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Man behind 'I want to touch a dog' event says sorry, gets 'severe death threats'

He's the man behind the controversial 'I Want To Touch A Dog' event last Sunday (Oct 19).

This morning, Syed Azmi Abhalshi (pic) held a press conference to apologise for the furore that the event caused.

It had started out as a small get-together for those curious about dogs, he said.

The social activist stressed that the programme was meant to be educational - and not to promote liberalism, which certain groups had alleged.

"I organised this event because of Allah, not to deviate the people's faiths, try to change the Islamic rules of law, poke fun at the ulama or encourage pluralism," he said.

 

The original event last Sunday aimed to dispel negative perception of dogs particularly among Muslims. Photo: The Star/ Facebook

 

Reading from a press statement, he also admitted that there were weaknesses to the programme, and apologised for the trouble and insensitivities that it had caused.

He then left the press conference abruptly and did not take any questions from the floor, newspaper The Star reported.

His lawyer, Syahredzan Johan said he had to leave for his own safety as he was getting "severe death threats" since the event was held last Sunday at Central Park in Bandar Utama.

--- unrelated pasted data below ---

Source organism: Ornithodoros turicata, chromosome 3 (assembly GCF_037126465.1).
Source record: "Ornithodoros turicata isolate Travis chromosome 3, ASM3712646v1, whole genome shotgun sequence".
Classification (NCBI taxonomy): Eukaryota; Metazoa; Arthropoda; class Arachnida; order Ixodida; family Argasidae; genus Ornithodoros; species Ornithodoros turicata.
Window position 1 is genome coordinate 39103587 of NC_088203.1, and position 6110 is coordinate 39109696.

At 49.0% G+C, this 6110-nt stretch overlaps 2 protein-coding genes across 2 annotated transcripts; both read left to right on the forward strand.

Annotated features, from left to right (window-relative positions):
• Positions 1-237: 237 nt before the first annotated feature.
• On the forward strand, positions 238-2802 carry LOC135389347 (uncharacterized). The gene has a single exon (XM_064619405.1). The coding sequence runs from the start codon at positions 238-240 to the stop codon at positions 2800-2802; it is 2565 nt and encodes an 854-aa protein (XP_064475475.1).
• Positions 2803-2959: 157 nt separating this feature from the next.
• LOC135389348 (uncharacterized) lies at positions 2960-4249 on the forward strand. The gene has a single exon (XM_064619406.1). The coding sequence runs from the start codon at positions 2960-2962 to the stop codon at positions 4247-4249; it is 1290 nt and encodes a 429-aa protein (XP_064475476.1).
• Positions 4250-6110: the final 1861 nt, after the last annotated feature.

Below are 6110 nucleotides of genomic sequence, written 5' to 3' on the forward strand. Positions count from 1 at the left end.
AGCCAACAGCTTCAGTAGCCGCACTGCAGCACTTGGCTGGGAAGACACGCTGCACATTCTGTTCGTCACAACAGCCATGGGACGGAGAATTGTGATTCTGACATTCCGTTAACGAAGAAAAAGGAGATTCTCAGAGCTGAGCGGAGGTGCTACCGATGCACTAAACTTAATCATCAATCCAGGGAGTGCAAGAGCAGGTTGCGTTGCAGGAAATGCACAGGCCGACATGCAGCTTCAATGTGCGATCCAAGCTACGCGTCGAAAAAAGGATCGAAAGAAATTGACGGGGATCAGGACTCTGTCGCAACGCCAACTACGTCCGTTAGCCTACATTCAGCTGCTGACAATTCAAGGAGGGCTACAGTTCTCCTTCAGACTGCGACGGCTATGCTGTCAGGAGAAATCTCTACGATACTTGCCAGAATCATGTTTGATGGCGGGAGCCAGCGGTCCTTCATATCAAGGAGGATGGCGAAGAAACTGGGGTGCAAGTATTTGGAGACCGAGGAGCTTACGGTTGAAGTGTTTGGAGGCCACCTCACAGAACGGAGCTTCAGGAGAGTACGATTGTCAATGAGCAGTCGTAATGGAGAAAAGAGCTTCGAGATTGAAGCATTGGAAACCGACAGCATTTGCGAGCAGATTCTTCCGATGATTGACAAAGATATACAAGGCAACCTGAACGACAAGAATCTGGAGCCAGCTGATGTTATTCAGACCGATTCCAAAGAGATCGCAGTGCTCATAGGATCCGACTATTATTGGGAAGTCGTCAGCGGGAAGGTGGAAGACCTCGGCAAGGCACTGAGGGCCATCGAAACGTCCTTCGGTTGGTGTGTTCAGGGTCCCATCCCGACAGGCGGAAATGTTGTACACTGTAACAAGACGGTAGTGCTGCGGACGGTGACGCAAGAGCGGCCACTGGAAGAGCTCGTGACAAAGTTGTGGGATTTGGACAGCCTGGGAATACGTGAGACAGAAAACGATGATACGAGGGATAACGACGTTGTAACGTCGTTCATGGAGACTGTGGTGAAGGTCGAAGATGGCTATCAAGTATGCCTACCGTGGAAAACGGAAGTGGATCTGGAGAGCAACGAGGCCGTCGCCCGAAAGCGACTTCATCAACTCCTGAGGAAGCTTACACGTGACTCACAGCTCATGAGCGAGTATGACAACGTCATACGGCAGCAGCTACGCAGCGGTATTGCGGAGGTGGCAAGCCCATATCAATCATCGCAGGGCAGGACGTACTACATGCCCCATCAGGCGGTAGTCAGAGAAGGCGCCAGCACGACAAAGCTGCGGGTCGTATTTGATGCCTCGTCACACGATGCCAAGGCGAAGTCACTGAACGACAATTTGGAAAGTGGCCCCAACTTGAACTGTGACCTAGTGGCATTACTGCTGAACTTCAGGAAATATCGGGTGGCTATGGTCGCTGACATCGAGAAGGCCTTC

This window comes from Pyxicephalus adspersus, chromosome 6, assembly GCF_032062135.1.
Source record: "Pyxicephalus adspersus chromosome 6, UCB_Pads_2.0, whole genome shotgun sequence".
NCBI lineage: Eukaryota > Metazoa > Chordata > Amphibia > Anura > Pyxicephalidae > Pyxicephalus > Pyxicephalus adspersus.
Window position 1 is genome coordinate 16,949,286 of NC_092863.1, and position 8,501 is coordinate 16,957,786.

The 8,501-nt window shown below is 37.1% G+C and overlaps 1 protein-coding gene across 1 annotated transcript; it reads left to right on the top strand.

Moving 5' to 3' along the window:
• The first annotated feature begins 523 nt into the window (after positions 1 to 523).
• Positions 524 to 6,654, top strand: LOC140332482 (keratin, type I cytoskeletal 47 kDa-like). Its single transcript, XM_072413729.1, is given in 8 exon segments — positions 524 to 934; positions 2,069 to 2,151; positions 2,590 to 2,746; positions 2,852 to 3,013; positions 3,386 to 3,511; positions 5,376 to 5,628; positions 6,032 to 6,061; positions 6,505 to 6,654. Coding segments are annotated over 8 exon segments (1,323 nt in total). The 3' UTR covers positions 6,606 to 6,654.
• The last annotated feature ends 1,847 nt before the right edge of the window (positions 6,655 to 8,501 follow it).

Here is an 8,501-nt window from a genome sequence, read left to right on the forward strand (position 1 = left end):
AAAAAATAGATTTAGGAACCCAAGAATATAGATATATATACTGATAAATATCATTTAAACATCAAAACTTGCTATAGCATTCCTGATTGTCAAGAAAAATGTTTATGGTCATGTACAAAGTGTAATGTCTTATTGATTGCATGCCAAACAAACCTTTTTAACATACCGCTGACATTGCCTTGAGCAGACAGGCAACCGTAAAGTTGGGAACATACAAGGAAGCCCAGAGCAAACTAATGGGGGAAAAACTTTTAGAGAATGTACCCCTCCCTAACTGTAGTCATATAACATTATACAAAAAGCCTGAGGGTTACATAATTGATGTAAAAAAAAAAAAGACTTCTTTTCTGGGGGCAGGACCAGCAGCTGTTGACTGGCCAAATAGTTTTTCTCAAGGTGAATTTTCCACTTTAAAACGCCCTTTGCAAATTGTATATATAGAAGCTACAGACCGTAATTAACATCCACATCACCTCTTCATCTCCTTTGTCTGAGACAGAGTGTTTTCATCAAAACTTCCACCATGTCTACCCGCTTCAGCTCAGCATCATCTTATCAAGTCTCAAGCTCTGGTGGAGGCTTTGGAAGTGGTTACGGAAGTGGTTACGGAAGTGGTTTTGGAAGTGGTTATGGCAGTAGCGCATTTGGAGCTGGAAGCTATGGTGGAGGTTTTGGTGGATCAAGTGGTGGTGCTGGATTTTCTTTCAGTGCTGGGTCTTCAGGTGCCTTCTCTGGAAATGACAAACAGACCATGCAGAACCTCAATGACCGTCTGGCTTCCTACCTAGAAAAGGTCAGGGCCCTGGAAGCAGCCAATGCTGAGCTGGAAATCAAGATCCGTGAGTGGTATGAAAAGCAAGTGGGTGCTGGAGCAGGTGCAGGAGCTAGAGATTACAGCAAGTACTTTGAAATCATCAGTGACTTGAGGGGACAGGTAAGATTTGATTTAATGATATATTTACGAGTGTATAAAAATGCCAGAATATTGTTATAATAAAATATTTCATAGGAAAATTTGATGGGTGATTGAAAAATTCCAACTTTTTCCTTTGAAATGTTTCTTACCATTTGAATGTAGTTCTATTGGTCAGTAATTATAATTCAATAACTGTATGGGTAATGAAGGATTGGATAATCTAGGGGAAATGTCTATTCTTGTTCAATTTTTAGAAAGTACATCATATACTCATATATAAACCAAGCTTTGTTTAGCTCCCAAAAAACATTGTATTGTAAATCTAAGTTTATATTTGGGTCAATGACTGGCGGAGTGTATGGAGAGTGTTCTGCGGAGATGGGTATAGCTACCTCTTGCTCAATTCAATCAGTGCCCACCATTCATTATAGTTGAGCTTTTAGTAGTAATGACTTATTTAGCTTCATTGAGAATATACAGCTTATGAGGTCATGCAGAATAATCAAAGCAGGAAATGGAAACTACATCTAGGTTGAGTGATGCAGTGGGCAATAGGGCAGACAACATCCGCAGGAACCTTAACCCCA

The Department of Islamic Development of Malaysia (Jakim) said it would be conducting an investigation.

In retaliation, Malaysian NGO Persatuan Jemaah Pondok-pondok Kedah also proposed a 'Do not go near dogs' campaign.

 

 

'I Want To Touch A Dog' event was meant to be educational, its organiser said. Photo: The Star/ Facebook

 

The original event aimed to dispel negative perception of dogs particularly among Muslims. 

It attracted about 800 people - half of them Muslims.

Related report: No barking matter: M'sian NGO proposes 'Do not go near dogs' event 

Related report: Hundreds of Muslims show up at 'touch a dog' event in Malaysia

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